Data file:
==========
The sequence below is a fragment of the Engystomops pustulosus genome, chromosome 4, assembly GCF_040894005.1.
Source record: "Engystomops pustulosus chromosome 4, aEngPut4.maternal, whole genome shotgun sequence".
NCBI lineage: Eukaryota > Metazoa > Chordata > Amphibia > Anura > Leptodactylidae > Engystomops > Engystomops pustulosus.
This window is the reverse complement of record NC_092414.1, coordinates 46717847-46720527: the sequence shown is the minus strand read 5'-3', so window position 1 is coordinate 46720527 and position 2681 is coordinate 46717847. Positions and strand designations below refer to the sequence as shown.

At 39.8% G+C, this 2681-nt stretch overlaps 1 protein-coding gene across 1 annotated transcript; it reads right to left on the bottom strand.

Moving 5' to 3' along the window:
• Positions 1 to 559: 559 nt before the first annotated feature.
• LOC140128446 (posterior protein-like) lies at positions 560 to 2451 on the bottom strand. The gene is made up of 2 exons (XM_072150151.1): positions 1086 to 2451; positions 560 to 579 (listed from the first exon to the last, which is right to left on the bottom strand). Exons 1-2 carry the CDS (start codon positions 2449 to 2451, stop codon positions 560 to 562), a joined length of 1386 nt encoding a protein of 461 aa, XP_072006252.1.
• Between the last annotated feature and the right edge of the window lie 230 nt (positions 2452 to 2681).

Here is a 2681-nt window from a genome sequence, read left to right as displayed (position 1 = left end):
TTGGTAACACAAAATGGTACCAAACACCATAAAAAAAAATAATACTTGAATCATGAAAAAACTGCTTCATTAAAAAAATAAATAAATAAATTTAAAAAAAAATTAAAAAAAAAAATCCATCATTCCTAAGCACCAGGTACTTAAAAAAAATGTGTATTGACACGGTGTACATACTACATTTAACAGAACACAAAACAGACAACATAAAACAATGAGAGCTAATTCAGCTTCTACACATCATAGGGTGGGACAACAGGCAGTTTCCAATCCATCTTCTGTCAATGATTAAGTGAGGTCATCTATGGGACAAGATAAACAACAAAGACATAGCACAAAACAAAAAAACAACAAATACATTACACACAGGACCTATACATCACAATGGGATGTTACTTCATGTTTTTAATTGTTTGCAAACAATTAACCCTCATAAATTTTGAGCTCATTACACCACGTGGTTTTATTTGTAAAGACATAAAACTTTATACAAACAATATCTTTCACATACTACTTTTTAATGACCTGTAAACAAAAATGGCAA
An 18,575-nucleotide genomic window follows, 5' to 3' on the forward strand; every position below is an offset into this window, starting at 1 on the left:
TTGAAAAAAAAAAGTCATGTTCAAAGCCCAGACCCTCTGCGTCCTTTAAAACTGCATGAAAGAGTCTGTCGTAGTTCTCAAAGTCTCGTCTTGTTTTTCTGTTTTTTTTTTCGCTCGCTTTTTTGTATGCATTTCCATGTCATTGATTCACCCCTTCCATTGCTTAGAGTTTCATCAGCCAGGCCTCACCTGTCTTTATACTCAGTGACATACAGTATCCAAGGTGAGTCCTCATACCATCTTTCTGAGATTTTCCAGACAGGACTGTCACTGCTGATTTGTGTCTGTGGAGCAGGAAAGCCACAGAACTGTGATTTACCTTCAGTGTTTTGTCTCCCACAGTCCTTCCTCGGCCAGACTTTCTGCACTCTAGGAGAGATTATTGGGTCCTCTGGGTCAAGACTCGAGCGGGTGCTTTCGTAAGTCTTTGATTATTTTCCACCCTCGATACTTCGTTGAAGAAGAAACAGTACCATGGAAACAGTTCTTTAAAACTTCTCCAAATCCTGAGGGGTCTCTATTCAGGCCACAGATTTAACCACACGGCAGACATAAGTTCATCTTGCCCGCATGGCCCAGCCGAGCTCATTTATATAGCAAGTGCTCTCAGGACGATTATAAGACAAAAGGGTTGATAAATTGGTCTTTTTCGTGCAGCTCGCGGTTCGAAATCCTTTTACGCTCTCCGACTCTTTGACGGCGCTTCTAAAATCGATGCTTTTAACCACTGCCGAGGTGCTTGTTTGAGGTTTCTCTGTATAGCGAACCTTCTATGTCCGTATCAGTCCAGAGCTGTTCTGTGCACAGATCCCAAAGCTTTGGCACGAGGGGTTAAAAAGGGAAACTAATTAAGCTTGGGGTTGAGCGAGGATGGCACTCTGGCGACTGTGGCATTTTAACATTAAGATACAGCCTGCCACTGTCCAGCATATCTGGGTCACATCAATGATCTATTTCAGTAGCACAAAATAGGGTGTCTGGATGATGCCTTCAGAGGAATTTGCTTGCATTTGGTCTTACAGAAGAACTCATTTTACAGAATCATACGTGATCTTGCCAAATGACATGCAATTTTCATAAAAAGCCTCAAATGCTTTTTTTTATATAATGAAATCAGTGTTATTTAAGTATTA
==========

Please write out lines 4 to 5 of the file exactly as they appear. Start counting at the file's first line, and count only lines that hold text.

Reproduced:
This window is the reverse complement of record NC_092414.1, coordinates 46717847-46720527: the sequence shown is the minus strand read 5'-3', so window position 1 is coordinate 46720527 and position 2681 is coordinate 46717847. Positions and strand designations below refer to the sequence as shown.

At 39.8% G+C, this 2681-nt stretch overlaps 1 protein-coding gene across 1 annotated transcript; it reads right to left on the bottom strand.